Have you ever wondered what it would be like to fall off a cliff? Try living on a sterling salary in Euroland. Actually, it is not like falling off a cliff, it is more painful than that. If you fell from a cliff, you would just feel one brief thump when you reached the bottom. Living on a sterling salary in Euroland over the past two years has been like tumbling down an endless flight of stairs. You receive a sharp bash on the head every step of the way.
If you are paid in sterling and live in France – or any of the other 14 eurozone countries – you have suffered a pay cut every month for the past 12 months – 25 per cent in all, and 30 per cent in the past two years. Many people, such as those retired in France on modest British pensions, are doubtless worse off than my family. Forgive us, however, if we fail to shed a tear for British holidaymakers who find that skiing is rather costly this winter.
I also have an existential problem. I find myself torn (although not for very long) between abstract politics and practical concern for Lichfield family survival.
What happens if sterling continues to melt like a snowman in 2009? My political instinct is to cheer the strength of the euro. Remember all those pompous obituary notices for the European single currency penned by clever, Eurosceptic British columnists. Remember all those condescending commentaries about the chilliness of the eurozone economies and the insolent heat of the UK economy (based, it now turns out, on burning £20 notes). Let the euro thrive, I say. Or, rather, please, please, let it collapse.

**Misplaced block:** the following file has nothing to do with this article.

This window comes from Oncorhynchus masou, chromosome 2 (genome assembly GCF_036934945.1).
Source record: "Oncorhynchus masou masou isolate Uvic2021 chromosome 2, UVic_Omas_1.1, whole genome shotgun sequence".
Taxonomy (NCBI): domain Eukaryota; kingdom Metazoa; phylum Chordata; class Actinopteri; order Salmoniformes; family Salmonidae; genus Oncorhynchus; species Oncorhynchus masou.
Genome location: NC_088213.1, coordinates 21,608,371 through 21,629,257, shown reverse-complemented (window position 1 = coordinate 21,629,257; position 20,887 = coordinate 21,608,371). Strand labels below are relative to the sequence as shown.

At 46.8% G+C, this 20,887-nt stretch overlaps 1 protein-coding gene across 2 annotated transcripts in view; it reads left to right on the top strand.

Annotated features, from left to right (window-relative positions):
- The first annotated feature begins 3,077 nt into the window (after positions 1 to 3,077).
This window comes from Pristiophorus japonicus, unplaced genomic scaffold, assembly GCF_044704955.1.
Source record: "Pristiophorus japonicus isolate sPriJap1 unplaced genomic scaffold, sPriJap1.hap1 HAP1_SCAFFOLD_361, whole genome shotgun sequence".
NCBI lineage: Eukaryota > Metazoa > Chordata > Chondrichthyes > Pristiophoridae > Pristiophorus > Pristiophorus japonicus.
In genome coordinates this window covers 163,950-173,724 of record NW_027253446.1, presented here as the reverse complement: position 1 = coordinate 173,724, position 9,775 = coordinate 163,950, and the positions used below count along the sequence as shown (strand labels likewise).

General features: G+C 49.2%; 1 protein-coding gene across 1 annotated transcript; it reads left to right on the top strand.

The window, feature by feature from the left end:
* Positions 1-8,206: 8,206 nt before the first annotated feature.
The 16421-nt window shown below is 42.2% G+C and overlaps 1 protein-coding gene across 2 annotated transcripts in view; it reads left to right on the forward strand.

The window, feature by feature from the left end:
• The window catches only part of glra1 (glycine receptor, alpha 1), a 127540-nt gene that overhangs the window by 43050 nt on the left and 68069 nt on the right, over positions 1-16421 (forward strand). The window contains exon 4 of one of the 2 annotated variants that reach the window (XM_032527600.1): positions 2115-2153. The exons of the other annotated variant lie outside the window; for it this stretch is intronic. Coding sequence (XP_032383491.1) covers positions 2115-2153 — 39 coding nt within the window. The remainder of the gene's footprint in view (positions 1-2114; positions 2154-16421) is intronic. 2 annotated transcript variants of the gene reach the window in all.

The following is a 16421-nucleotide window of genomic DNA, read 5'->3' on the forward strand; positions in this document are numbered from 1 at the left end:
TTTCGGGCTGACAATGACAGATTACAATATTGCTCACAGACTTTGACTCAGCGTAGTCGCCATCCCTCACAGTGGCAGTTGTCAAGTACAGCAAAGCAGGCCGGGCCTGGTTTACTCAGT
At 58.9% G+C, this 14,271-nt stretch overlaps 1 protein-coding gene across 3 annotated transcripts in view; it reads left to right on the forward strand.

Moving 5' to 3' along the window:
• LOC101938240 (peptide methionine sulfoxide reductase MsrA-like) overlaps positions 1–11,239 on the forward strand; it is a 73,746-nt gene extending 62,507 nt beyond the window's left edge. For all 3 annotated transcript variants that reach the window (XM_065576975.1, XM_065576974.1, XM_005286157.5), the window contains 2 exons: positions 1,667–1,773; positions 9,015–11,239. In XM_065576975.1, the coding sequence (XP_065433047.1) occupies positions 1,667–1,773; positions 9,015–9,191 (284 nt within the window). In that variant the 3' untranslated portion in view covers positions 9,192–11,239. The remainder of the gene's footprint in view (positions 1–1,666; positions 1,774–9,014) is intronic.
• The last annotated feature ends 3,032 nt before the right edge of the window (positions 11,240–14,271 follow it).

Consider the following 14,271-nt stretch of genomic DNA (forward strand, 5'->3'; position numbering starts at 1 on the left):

The recession has not yet fully reached the continent. EU countries have failed to agree on a common approach to avoiding a deep slump. Unsustainable tensions are appearing between Euroland economies. The euro must begin to tumble soon, mustn't it?
The flag of inconvenience
My son, Charles, has just finished his first term at university in Britain after 12 years in French schools. He enjoyed the experience but made an unexpected discovery: he is French, or at least his fellow British students insist that he is more French than British.
So, it turns out, is his sister, Grace, aged 11. The planting of dynamite in the Printemps department store last week caused her school to abandon a trip to the Louvre. Grace was outraged. If the trip is not reinstated next month, she says, she will go on strike and stand outside the school with a placard.Reuse content